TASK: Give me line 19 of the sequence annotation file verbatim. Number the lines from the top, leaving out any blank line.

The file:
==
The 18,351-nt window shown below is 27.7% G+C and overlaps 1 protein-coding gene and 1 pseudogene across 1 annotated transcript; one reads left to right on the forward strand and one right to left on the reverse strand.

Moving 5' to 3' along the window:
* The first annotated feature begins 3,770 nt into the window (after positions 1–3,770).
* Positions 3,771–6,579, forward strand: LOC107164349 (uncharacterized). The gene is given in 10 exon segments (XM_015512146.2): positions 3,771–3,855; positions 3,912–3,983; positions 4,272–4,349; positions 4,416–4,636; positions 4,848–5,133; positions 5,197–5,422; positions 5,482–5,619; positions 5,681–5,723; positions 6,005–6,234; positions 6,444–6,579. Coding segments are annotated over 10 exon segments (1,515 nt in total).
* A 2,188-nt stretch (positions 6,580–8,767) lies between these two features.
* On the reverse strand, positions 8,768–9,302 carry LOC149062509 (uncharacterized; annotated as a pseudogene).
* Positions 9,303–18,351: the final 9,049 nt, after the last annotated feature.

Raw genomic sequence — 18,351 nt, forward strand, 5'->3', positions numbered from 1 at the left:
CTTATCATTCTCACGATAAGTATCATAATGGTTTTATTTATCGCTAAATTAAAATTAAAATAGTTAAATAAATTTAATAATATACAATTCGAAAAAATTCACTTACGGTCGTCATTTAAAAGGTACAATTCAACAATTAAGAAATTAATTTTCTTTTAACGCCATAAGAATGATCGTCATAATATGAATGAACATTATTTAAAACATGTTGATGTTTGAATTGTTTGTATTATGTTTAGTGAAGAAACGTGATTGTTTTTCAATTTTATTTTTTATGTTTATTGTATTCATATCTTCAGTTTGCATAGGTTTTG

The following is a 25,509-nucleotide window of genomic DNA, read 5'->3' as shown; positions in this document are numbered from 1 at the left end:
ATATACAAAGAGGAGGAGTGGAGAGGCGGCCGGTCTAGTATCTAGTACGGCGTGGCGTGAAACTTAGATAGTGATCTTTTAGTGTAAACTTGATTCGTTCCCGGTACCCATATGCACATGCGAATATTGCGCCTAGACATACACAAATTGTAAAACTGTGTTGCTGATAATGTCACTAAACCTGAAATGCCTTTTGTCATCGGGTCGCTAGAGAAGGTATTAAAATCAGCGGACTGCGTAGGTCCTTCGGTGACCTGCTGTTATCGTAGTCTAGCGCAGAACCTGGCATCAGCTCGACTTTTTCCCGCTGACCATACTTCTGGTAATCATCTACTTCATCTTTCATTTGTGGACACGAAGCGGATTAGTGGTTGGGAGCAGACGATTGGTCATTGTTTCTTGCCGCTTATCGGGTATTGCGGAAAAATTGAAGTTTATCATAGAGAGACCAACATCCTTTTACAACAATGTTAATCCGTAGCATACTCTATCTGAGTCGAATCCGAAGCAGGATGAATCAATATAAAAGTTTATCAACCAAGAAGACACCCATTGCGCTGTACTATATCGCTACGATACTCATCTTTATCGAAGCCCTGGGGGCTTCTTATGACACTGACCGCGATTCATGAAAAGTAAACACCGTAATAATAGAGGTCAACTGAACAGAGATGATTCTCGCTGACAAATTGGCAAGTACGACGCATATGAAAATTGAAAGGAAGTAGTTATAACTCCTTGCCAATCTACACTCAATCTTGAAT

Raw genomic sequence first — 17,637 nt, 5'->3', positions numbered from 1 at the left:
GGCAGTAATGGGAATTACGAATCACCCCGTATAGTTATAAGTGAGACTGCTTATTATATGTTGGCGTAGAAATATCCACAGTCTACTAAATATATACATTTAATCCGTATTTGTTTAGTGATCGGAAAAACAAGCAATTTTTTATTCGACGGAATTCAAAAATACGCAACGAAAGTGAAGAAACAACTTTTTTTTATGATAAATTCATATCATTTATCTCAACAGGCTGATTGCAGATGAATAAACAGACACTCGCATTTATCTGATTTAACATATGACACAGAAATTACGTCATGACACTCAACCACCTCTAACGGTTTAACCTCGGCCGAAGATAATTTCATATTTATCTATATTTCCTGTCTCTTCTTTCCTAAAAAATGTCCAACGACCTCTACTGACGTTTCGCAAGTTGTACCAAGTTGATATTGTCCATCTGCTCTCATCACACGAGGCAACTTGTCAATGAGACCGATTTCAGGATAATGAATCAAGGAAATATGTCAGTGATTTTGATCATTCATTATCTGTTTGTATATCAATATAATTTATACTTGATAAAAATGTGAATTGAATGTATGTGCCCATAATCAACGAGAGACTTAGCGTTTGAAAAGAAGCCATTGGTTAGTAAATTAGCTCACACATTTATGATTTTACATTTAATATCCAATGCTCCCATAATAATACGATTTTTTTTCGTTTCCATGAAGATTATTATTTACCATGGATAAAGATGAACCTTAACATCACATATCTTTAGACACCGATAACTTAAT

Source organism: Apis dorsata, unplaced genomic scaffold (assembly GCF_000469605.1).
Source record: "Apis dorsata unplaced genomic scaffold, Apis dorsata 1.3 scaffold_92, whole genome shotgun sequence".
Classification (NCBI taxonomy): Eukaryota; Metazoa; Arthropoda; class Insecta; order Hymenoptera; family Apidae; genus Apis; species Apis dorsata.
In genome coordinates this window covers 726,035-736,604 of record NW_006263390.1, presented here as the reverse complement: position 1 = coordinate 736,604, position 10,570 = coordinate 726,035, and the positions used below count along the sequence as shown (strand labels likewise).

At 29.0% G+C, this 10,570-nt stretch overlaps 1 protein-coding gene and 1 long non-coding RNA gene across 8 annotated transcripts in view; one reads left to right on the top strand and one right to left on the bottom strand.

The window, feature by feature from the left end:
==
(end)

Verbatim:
The window, feature by feature from the left end: